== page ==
What is at stake in positioning Britain as the subject of colonial rule, not the power that exercised it, in rhetoric that seeks to persuade readers who identify with glorious myths of British sovereignty that accepting the draft Withdrawal Agreement would amount to colonial domination?
Bosnia has, in fact, already served Hannan as an example of what he perceives as the anti-democratic nature of the EU on several occasions – including a speech to the European Parliament in February 2014 using the same anecdote about a conversation with the High Representative (‘the colonial governor, so to speak’) as evidence of the ‘eternal gulf’ separating ‘the Brussels official’ from ‘the democrat’. His stance on Bosnia and the EU dates back to at least 2002, when he used Ashdown’s dismissal of the federal finance minister Nikola Grabovac to ask in the European Parliament ‘whether democratic standards will really be fostered in the new country when an unelected foreigner wields such arbitrary power in this manner’.
Hannan’s comments suggesting Britain would now be treated the same way as Bosnia came after other Leave politicians who had aligned themselves with nostalgia for a so-called ‘Global’ (instead of ‘European’) Britain had described the backstop deal as subjugation ill befitting Britain’s standing in the world. Almost a year earlier, Boris Johnson (then still foreign secretary) had argued that accepting all the EU’s regulations during a transitional period after Brexit would leave Britain as a ‘vassal state’. He repeated the phrase while the Cabinet were debating the Withdrawal Agreement.
The leader of another Leave faction, Jacob Rees-Mogg, alluded to an explicitly racialised motif of humiliation in stating that signing the agreement would leave Britain ‘not a vassal state but a slave state’ – a remark that the Labour MP David Lammy immediately criticised on Twitter as ‘trivialising the abuses of slavery’, based on an ‘ignorant nostalgia for Britain’s Imperial past’. Slaves, in the ‘Rule Britannia’ myth of sovereignty, are the very thing that Britons shall not be – a framework in which it is more shameful to be enslaved than to acquire generations of wealth from the sale, oppression and labour of human beings who were.
Evoking post-conflict Bosnia as a warning of what global status would await Britain if the backstop is agreed not only, as Jasmin Mujanović wrote on Twitter, trivialised the memory of the 100,000 people who lost their lives in the Bosnian war. The argument’s very internal logic requires disavowing the colonial past of Britain and other European powers while expecting the reader to sympathise with the unjustness of colonial rule.
The threat of Britain ending up in the same ‘colonial’ relationship to the EU as Bosnia touches the emotions of imperial nostalgia because it implies a massive national fall from grace in the global hierarchy of which countries control their own destiny and which countries exist to have their destinies controlled. Such racialised hierarchies of power and entitlement have been translated, since the formal decolonisation of European empires, into the centre–periphery relations which inform Western Europe’s dealings with the Global South but also the East, and South, of Europe itself. In British imaginations, Britain does not deserve Bosnia’s fate.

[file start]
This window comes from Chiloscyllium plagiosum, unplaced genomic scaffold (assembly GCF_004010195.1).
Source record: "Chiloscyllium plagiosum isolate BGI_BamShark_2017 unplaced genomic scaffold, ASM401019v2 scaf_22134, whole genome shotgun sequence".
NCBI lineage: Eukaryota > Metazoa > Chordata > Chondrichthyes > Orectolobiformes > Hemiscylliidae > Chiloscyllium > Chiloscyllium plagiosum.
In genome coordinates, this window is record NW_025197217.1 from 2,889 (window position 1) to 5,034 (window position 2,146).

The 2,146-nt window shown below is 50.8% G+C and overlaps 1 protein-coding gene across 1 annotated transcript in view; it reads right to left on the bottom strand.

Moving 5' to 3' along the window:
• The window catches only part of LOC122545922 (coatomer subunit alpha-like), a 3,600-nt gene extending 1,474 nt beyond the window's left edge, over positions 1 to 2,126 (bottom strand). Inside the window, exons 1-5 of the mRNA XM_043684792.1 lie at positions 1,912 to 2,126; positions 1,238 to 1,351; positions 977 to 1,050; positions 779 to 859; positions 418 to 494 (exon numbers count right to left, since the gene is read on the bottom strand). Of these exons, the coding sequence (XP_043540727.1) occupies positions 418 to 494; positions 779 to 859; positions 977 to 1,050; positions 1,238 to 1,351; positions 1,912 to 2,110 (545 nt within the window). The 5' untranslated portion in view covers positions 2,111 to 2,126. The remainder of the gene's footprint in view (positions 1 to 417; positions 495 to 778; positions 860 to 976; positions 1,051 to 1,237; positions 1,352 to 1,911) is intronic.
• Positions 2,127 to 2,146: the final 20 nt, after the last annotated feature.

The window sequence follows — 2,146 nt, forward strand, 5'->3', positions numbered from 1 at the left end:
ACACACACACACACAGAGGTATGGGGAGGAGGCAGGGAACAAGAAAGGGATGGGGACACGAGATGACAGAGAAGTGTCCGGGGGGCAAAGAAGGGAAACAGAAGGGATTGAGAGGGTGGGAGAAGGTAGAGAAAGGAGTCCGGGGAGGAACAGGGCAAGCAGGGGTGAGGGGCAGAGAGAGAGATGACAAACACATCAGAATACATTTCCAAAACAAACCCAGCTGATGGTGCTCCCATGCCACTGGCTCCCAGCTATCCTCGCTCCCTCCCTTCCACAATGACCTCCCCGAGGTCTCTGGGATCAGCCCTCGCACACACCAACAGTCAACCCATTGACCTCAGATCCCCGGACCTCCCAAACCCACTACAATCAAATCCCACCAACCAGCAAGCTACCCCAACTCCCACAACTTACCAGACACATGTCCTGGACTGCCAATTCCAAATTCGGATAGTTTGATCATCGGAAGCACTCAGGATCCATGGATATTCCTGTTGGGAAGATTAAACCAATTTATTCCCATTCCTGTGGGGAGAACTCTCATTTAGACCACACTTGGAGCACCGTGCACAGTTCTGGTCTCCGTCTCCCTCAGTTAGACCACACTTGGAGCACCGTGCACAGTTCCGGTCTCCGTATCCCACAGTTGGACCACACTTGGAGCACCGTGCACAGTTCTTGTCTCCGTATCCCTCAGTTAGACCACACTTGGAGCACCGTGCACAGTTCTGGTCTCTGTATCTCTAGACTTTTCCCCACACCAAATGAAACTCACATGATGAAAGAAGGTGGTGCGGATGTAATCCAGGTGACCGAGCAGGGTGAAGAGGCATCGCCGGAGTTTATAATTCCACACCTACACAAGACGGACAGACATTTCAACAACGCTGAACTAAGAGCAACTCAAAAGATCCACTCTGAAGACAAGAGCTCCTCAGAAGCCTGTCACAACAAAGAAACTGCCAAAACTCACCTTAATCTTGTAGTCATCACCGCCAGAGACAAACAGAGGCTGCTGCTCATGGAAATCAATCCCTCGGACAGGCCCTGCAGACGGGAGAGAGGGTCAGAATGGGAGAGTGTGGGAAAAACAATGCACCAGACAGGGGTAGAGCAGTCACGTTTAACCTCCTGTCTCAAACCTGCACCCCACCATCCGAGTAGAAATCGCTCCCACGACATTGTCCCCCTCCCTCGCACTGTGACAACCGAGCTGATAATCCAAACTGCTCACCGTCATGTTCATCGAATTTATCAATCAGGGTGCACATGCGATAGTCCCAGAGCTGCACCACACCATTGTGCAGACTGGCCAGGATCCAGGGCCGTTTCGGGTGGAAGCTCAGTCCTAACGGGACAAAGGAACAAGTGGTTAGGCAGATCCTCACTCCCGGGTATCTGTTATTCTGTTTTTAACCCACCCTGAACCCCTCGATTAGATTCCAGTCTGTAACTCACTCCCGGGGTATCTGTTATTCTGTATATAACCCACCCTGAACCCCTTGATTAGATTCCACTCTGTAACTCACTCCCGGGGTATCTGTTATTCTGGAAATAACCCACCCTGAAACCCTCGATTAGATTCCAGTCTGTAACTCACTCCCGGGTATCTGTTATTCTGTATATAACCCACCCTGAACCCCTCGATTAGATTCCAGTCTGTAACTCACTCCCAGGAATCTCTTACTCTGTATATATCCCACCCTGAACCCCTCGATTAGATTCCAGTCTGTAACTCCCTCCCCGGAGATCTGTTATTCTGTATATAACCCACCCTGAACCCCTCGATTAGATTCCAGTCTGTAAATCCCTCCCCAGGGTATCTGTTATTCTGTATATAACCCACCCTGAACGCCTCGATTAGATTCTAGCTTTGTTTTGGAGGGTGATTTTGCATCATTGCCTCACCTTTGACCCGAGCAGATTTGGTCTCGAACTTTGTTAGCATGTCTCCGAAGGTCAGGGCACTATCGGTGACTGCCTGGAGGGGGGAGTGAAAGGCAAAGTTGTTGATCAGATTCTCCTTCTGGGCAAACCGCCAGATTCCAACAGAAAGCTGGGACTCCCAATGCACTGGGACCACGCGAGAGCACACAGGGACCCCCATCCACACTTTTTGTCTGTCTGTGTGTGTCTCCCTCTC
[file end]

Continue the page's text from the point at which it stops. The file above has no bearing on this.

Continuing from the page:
Neither, of course, did Bosnia – and the diplomatic context that determined how the Bosnian war could be ended was itself shaped by British foreign policy, when the government of John Major and Douglas Hurd insisted the war was a matter of ‘ethnic hatreds’ which the international community ought to contain, rather than forestalling Radovan Karadžić and Slobodan Milošević’s pincer movement against the Sarajevo government and its citizens while they still could.
Hannan’s story about talking to the ‘High Commissioner’ (in fact ‘High Representative’) in Bosnia joins both men in an attitude of offhand detachment (the High Representative joking that if the Serbs and Muslims both thought he was biased against him, he must be doing something right; Hannan replying that if everyone was unhappy, he must have been doing something wrong). A similar indifference could be said to characterise the attitudes of both the Leave campaign and the government to the stakes of the Good Friday Agreement and the everyday realities of peace and (in)security at the Irish border. So detached a style of politics and peacebuilding has its origins in the entitlement with which colonial Great Powers took it upon themselves in past peace congresses to determine state borders and resolve competing national claims. Britain not only sat alongside continental European powers at these tables, but presumed to lead.
Where Britain’s prospects after Brexit might resemble post-Dayton Bosnia, above all without a deal, is in a much more everyday domain – the shock that travel restrictions, extended shortages of food and medicines, and permanent damage to standards of living might inflict on people’s sense of what used to be ‘normal’, and the sense of ‘stuckness’ that pervades Bosnian society two decades after Dayton, unable to weaken the entrenched ethnopolitical interests that hold the Dayton constitution in place and trapped in what Stef Jansen, Vanja Čelebičić and Čarna Brković have called the EU’s ‘waiting room’.
Yet an even more important, immediate parallel between Brexit Britain and post-Dayton Bosnia lies in the psychological blow struck to 3.7 million citizens of other EU countries living in the UK, forced to watch their sense of belonging in what had become their home country removed overnight and left in doubt over whether they would even be allowed to stay – amid the racist and xenophobic abuse that the Brexit referendum appeared to legitimise, persuading the perpetrators of a statistically significant rise in hate crime that it was now acceptable to tell speakers of foreign languages, people of colour, and Muslims to ‘go home’. The sense of licence and impunity that the Leave campaign and referendum victory released has troubling echoes of, even though its circumstances are not identical to, the atmosphere before the Yugoslav wars began.
Bosnia and the UK are not, and have never been, in the same structural position vis-à-vis the EU, and critiques of the EU’s ‘neo-colonial’ treatment of Bosnia and other countries on its internal and external periphery cannot simply be mapped on to the UK, a country that had the ability to influence EU policy in South-East Europe – and that won more concessions from the EU than any other member state. Instead, the true hinge of coloniality connecting Brexit Britain and post-Dayton Bosnia is the sense of imperial nostalgia and the myth of British exceptionalism which has always fuelled the imagination of the Leave campaign.